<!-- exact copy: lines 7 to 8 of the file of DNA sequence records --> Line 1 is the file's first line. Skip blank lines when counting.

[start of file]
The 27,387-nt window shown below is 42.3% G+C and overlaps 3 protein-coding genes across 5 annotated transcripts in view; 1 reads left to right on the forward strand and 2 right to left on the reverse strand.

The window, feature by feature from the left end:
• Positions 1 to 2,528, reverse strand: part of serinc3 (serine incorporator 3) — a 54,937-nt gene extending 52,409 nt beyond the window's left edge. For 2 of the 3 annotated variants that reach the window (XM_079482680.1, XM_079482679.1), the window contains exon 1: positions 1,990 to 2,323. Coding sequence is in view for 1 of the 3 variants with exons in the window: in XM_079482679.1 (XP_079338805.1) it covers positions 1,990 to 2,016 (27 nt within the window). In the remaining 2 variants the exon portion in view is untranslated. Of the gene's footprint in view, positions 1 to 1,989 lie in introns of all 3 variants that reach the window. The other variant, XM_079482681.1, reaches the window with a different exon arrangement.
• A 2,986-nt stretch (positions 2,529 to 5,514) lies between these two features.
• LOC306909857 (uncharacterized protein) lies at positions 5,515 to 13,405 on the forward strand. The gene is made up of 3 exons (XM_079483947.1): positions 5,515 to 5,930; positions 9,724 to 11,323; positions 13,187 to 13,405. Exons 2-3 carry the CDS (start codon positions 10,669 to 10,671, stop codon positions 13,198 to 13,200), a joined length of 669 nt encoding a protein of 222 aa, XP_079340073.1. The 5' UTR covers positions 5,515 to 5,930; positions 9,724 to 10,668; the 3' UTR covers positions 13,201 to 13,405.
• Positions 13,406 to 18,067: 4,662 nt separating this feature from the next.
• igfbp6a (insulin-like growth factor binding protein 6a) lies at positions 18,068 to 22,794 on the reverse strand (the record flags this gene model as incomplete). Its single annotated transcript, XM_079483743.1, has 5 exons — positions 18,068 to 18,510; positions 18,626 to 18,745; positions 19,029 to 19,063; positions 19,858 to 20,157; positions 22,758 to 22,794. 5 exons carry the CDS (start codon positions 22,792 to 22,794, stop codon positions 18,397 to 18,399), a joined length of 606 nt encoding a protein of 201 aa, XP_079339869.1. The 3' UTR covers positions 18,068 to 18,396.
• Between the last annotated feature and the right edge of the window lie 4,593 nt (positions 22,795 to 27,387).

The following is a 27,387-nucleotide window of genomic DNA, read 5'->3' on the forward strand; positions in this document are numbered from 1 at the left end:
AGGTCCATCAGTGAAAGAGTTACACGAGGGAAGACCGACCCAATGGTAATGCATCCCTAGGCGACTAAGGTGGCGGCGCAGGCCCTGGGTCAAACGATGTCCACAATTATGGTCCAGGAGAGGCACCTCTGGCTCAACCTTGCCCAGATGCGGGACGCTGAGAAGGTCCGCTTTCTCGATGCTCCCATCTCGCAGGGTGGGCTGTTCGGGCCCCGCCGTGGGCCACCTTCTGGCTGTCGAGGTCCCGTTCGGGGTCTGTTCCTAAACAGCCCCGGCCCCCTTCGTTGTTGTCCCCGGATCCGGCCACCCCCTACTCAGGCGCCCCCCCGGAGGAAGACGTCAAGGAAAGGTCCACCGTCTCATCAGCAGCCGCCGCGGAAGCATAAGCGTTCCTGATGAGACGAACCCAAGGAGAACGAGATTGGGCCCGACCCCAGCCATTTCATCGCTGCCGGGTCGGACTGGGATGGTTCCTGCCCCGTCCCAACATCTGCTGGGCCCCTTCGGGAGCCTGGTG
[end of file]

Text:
• igfbp6a (insulin-like growth factor binding protein 6a) lies at positions 18,068 to 22,794 on the reverse strand (the record flags this gene model as incomplete). Its single annotated transcript, XM_079483743.1, has 5 exons — positions 18,068 to 18,510; positions 18,626 to 18,745; positions 19,029 to 19,063; positions 19,858 to 20,157; positions 22,758 to 22,794. 5 exons carry the CDS (start codon positions 22,792 to 22,794, stop codon positions 18,397 to 18,399), a joined length of 606 nt encoding a protein of 201 aa, XP_079339869.1. The 3' UTR covers positions 18,068 to 18,396.
• Between the last annotated feature and the right edge of the window lie 4,593 nt (positions 22,795 to 27,387).